Often, I received the question from distraught and conflicted couples, questioning whether or not it is possible to love (romantically, intimately) more than one person. Is it truly possible to love two different people in the same way? Is the balance of love truly equal or is there an imbalance? Is it possible to give both women or both men the same measure of love, or does one person receive what is left over from the other? For this discussion we are talking about being in love or falling in love with another person, which I think most people would consider to represent emotional infidelity (or, at least, is a good sign of it).

Most people adamantly deny that one can truly and fully love more than one person at a time. This belief is based upon the thinking that love is monogamous, it is a devotion of love, commitment, heart, and bonding soul to one person, hence the term soul mates. Monogamy is one of the essential features of true love, implying that polyamory is a contradiction in terms. By viewing love and soulmates as a totality one can never can never love a second person without taking something away from the first. As with children I question the possibility of loving more than one person in the same way. Although, measurably we love our children with the same fierce intensity, we love them differently because they are different people, i.e., one maybe more independent, while the other is more dependent and requires additional assistance and guidance.

You can argue by its very nature, loving someone includes promising your affection, time, commitment, exclusively, so the other person can reciprocate with confidence. But this assumes that both persons desire monogamy, which begs the question; naturally, monogamy-oriented people will desire monogamous relationships, but this doesn’t explain the desire for monogamy itself. But if you’re in a relationship with someone that does expect nor desires monogamy and exclusivity, then loving somebody else at the same time does represent a problem, or does it? The most obvious and significant problem suggests that you may be devoting resources to the other person – especially time – that your committed partner expects from you. Although, at times we may be certain that we can juggle and or engage in a relationship with more than one person equally without neglecting the needs of one or both partners.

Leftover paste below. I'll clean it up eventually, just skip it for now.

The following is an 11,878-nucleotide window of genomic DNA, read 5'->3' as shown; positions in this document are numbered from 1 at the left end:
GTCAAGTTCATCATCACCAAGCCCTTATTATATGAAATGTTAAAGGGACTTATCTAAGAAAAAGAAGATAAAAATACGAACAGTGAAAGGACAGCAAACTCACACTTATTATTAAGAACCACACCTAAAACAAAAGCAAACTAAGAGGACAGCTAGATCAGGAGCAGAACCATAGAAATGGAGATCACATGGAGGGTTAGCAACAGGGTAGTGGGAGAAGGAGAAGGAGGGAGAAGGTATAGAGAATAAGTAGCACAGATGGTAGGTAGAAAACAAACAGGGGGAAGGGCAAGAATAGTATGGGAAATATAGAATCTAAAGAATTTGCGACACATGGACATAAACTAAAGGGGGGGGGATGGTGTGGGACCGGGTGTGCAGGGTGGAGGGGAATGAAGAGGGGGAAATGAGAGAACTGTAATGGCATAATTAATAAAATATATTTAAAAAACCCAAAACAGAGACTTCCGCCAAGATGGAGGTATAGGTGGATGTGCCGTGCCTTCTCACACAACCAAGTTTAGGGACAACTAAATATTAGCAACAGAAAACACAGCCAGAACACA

Bethany & Eric

Eric & Bethany had been in a 3-year relationship when Eric began to feel the relationship no longer held any excitement. By all accounts the relationship was going well, the two complimented each other professionally, mentally, physically, and emotionally.

For the past 2 years the two shared a home and their lives together. During an evening out the guys, Eric spies an attractive woman staring at him from the opposite end of the bar. The two strike up a conversation and discover they have many things in common. Eric began to talk and text Leah (the woman from the bar) multiple times each day. Although, he does not have as much in common with Leah as he does with Bethany, the chemistry is undeniable. Eric insists he loves Bethany with “all his heart”, but he is conflicted, he now feels he loves Leah as well.

Eric and Leah quickly begin a sexual relationship, he “discovers” the excitement he he has been missing in his relationship with Bethany. Bethany has no knowledge of Eric’s relationship with another woman buy Leah knows about Bethany. Both women appear to be demanding more and more of Eric’s time, Bethany sensing Eric may not be as committed to her as he once was, and Leah no longer willing to share Eric’s love and attention with another woman. Eric feels unable to choose between the two woman, each represents some of the things he insists he cannot live without, he does not want to break either woman’s heart.

Can a broken heart break evenly? Can Eric truly be “in love” with both women? Is it possible he could be in love with one and love the other? Or could he just love them both without being in love with either?